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Shawn Edrei and Meyrav Koren-Kuik

The rise of posthumanism has had an undeniable effect on literary expressions of monstrosity: that which was once defined as Other, set in contrast to human subjectivity, has gradually been incorporated into human society without forfeiting its inhuman (or superhuman) qualities. In the age of the cyborg and the mutant, the monster has been demystified and made psychologically complex, rather than adhere to the archetypal ‘motiveless malignancy.’ Nowhere is this shift in perspective more apparent than in contemporary visual adaptations of fairy tales: in television and Japanese anime, in film and in comics, the body of the monster has been hybridised, the supernatural fear they are meant to evoke diluted by the pronunciation of their human qualities. Though their monstrosity is still physically inscribed upon them and invariably become visible to the naked eye, the spatial boundary that once separated human society from the realm of the monstrous (such as the foreboding woods) has dissolved completely; the monster has become a functioning member of community it is meant to prey upon. This chapter will explore physical/visual configurations of monstrosity in four fairy tale adaptations taken from different media: Grimm (television), Red Riding Hood (film), Fables (comics) and The Path (video games). Despite the vast differences in techniques and methodology, these visual media are uniform in their representation of the monster as a chimera of human and inhuman traits, and in their demonstration of new sensibilities towards depictions of the Other.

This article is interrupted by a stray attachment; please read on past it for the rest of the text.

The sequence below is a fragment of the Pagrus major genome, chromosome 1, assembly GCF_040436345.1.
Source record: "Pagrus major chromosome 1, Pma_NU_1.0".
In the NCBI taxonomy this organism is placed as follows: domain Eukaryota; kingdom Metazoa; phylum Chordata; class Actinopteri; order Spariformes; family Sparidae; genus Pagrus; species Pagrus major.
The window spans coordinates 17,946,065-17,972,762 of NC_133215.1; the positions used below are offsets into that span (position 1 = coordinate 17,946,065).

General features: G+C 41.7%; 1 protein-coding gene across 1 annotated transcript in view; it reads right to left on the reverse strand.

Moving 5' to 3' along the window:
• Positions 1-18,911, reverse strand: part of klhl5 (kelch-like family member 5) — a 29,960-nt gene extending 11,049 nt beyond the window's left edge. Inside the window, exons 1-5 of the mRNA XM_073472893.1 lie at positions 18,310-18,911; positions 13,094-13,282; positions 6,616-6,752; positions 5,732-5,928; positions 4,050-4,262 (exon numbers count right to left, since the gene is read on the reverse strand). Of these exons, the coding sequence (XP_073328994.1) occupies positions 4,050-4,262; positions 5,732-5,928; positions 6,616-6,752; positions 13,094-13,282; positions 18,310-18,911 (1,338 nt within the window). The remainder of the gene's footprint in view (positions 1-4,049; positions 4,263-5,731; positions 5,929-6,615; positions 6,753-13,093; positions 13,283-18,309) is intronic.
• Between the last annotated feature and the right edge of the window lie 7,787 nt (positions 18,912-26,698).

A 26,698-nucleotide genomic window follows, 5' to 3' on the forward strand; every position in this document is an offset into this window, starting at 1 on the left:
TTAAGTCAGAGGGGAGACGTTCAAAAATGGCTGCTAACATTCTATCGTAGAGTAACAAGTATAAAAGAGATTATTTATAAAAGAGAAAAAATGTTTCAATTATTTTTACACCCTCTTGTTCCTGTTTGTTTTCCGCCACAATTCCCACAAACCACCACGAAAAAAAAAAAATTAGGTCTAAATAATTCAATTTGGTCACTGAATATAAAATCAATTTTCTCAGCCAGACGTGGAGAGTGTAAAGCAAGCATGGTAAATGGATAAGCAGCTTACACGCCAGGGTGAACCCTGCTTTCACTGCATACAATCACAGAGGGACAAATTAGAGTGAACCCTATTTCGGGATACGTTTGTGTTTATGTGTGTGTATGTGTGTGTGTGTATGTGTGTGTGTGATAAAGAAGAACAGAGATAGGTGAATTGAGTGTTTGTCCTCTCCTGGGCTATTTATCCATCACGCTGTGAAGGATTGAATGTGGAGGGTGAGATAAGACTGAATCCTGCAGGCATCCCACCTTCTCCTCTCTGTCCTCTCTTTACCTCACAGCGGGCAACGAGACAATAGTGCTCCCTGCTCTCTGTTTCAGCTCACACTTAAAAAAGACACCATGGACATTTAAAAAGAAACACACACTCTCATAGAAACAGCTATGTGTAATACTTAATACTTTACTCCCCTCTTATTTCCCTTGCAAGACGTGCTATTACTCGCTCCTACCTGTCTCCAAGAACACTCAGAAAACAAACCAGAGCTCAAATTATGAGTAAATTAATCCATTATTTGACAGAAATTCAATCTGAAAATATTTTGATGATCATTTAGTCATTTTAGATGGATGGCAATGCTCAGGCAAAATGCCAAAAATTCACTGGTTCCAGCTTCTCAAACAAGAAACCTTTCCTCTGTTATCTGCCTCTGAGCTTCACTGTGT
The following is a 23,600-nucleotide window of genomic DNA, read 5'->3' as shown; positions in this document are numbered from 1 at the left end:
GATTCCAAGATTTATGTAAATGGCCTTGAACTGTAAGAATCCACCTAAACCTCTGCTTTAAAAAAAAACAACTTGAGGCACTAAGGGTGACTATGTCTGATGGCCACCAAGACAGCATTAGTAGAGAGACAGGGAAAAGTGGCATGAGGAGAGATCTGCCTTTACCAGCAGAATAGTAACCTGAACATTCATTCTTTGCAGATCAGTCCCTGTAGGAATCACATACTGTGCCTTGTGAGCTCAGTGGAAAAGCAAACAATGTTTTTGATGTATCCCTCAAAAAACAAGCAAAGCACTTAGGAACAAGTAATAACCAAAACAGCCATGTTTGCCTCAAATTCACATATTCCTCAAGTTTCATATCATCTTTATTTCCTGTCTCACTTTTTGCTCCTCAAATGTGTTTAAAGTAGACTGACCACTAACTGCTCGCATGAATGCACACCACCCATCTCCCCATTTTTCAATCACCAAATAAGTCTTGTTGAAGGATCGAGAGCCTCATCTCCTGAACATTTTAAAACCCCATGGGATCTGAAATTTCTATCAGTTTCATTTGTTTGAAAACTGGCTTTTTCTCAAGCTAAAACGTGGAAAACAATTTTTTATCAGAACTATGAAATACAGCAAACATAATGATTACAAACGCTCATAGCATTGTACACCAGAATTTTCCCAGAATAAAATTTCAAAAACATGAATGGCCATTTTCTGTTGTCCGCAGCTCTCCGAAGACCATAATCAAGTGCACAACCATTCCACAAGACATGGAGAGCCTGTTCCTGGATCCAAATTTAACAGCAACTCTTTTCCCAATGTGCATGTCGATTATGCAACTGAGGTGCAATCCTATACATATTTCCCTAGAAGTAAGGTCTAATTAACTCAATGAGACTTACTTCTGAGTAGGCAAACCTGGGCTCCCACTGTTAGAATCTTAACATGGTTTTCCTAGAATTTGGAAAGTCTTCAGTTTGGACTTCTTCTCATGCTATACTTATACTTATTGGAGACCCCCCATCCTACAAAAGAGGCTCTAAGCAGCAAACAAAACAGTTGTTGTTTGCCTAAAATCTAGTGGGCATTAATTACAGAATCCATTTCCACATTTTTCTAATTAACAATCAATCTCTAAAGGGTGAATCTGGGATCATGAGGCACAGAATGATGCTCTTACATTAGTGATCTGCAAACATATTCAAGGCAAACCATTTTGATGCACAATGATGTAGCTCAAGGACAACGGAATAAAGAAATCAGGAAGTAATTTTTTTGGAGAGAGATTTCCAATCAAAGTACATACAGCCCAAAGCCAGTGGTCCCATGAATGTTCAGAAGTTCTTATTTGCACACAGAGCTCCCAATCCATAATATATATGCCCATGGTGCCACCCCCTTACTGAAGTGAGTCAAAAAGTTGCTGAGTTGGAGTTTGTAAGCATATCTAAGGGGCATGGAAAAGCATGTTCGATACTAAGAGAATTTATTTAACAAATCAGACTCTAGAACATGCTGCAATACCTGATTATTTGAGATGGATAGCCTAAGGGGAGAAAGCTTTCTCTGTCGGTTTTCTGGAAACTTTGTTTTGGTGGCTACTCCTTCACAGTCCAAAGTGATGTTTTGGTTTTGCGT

Joana Patrício

For the last decades, intimate partner violence has become recognized as a major social problem. In Portugal, domestic violence was criminalized in 2007 and a national victim’s support network (e.g. shelters) is being implemented. Researches highlight couple violence against women as a serious problem, putting at risk victim’s autonomy. Pence and Paymar’s Power and Control Wheel core is formed by tactics of power and control mostly related with psychological, emotional, economic or social violence. Control tactics are efficient and violent without physical or sexual violence. Victimization processes – namely intimate terrorism situations – are a cause of victim’s isolation and dependency. Recent research focuses violent relationship breaking up processes. This chapter presents results of ‘Women victimized by intimate partner violence: practices and representations concerning violence’, a qualitative research project coordinated by Professor Maria das Dores Guerreiro (CIES, IUL-ISCTE) and carried out at CIES, IUL-ISCTE. The research focuses on women victimized by intimate partners who have left abusive relationships. These women were supported by Associação Portuguesa de Mulheres contra a Violência (AMCV), a Portuguese non-governmental organisation. Research aims to acknowledge processes of victimization within couples and the legitimacy of practices of violence across women’s lives. Methodologically, data was collected through five semi-structured interviews and the subsequent content analysis. Interviewees attend Hipátia, a group of women survivors of domestic violence, promoted by AMCV. Interviewees aged between 33 to 53 years old. Women discourses emphasize the importance of specialized professionals as key to the recognition of violence by the victim, reconstruction and definition of a life project after leaving an abusive relationship.

Edited by Nate Hinerman and Holly Lynn Baumgartner